Aspen Mountain is jumping on the summer bandwagon. Or into the mountain coaster car, as the case were.
The resort plans to invest $10 million to freshen up its summer activities, starting with downhill mountain biking trails.
Aspen and Snowmass also will entertain summer visitors with zip lines, canopy tours, a mountain coaster, new hiking trails and a challenge course.
“We’re expanding our lift-service mountain biking by extending trails, building new trails and making sure we hit all ability levels and all the things our guests are looking for,” said Aspen spokesman Jeff Hanle.
Beginning as soon as the snow melts, Aspen has enlisted British Columbia-based Gravity Logic to design 7 miles of new downhill biking trails, with options for beginner, intermediate and advanced bikers to ride down various wood features and jumps.
The trails will be under the Elk Camp Gondola and Elk Camp Chairlift, bringing Snowmass’s existing downhill trail system to about nine miles. The resort has 50 miles of cross-country mountain bike trails, which also can be accessed from the Elk Camp chairlift.
The trails will be completed by the end of the summer or early fall, Hanle said. Next on the docket, depending on forest service approvals, Aspen will begin making its mountain coaster, canopy tours, challenge course and zip line this summer. It plans to have those additions finished by summer 2018, Hanle said.
“We’re not putting an amusement park on the mountain,” he said. “We’re very conscious of design and the way this fits with the environment on the mountain. We want to do it right.”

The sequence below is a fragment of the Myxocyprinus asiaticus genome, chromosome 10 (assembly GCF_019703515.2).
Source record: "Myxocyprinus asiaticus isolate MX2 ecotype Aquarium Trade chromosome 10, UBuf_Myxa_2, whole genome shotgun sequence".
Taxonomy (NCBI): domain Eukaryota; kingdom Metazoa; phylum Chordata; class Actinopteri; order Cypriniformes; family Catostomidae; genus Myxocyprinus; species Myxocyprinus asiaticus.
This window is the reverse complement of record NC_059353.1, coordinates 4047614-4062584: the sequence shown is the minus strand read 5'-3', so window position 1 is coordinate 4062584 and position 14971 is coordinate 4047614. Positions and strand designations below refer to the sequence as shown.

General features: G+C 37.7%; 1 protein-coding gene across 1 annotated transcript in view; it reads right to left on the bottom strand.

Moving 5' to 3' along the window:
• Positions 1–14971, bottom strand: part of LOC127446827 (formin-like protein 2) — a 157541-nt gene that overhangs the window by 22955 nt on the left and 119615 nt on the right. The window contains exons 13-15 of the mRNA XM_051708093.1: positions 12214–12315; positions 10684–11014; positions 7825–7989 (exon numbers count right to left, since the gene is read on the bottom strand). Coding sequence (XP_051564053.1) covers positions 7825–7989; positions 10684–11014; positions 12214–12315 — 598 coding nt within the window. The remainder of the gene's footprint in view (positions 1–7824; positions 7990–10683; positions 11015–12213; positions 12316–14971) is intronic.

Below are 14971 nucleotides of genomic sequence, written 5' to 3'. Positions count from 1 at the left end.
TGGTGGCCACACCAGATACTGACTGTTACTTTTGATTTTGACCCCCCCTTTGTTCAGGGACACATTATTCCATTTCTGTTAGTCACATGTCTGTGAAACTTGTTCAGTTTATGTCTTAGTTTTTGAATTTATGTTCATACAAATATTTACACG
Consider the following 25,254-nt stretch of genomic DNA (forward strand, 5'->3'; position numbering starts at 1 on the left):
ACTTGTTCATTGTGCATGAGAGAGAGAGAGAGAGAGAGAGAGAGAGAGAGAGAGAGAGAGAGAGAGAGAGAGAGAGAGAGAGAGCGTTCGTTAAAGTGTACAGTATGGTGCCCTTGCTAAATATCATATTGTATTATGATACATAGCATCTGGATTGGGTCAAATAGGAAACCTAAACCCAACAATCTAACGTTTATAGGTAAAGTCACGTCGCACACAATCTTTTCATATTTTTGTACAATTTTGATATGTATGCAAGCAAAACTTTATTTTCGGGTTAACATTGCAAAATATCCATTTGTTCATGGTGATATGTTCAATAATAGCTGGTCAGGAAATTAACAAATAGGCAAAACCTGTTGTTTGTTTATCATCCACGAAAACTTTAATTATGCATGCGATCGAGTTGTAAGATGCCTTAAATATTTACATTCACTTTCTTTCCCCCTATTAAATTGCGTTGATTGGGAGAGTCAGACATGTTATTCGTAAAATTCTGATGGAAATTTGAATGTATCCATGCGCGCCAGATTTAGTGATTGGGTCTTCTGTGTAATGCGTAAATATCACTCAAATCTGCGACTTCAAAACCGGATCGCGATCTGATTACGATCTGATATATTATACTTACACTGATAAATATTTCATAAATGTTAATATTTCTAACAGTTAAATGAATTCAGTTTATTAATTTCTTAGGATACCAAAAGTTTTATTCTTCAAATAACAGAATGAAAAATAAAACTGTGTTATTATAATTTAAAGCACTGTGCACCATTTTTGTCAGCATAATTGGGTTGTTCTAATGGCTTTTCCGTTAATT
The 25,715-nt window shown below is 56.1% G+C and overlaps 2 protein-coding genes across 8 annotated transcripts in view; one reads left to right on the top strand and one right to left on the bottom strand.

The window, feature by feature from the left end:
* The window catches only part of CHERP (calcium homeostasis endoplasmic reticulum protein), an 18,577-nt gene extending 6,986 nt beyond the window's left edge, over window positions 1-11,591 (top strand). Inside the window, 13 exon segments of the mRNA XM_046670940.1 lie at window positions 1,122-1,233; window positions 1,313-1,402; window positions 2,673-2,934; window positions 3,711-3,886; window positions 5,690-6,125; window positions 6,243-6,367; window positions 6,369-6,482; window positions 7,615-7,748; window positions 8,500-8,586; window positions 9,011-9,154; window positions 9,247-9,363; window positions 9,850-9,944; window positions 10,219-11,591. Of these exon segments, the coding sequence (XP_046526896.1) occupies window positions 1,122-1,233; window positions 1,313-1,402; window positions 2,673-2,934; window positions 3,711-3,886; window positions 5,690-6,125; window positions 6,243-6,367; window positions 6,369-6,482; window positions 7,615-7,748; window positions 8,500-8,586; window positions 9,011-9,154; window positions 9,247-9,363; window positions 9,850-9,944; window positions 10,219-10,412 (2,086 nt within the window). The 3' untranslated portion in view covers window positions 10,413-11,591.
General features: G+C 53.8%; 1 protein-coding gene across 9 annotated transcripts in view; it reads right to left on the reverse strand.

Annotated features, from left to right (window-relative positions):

The canopy tours will have eight stations where guides take visitors through a zip line tour that’s less about speed and more about teaching visitors about the surrounding flora and fauna in the White River National Forest.
“A lot of our canopy tour platforms are actually built on the trees versus a steel platform,” Hanle said. Visitors can either choose to end the canopy tour, or continue on the speedy zipline tour next.
In addition to new hiking trails and a challenge course, Snowmass will also get a mountain coaster by next summer. Similar to a roller coaster, a mountain coaster is set on rails close to the ground, while gravity propels riders down the mountain in individual carts.
For slower-paced activities, the top of Aspen Mountain also is getting new additions, including a slide, log staircase and renovated obstacle course for this summer. Hanle said the resort is adding more landscaping and multipurpose decks for viewing.
“It’s not as adrenaline-oriented as what we’re doing at Snowmass,” he said.
Aspen is not the only mountain boosting its summer fun. Resorts Vail and Winter Park also have invested in summer infrastructure.
Last June, Vail Resorts invested $25 million in its Epic Discovery program for ziplines, hiking and biking trails, challenge courses and mountain coasters to its resorts, The Denver Post reported.
Copper Mountain is putting in a multimillion-dollar mountain coaster and mountain bike trail system, according to the Summit Daily.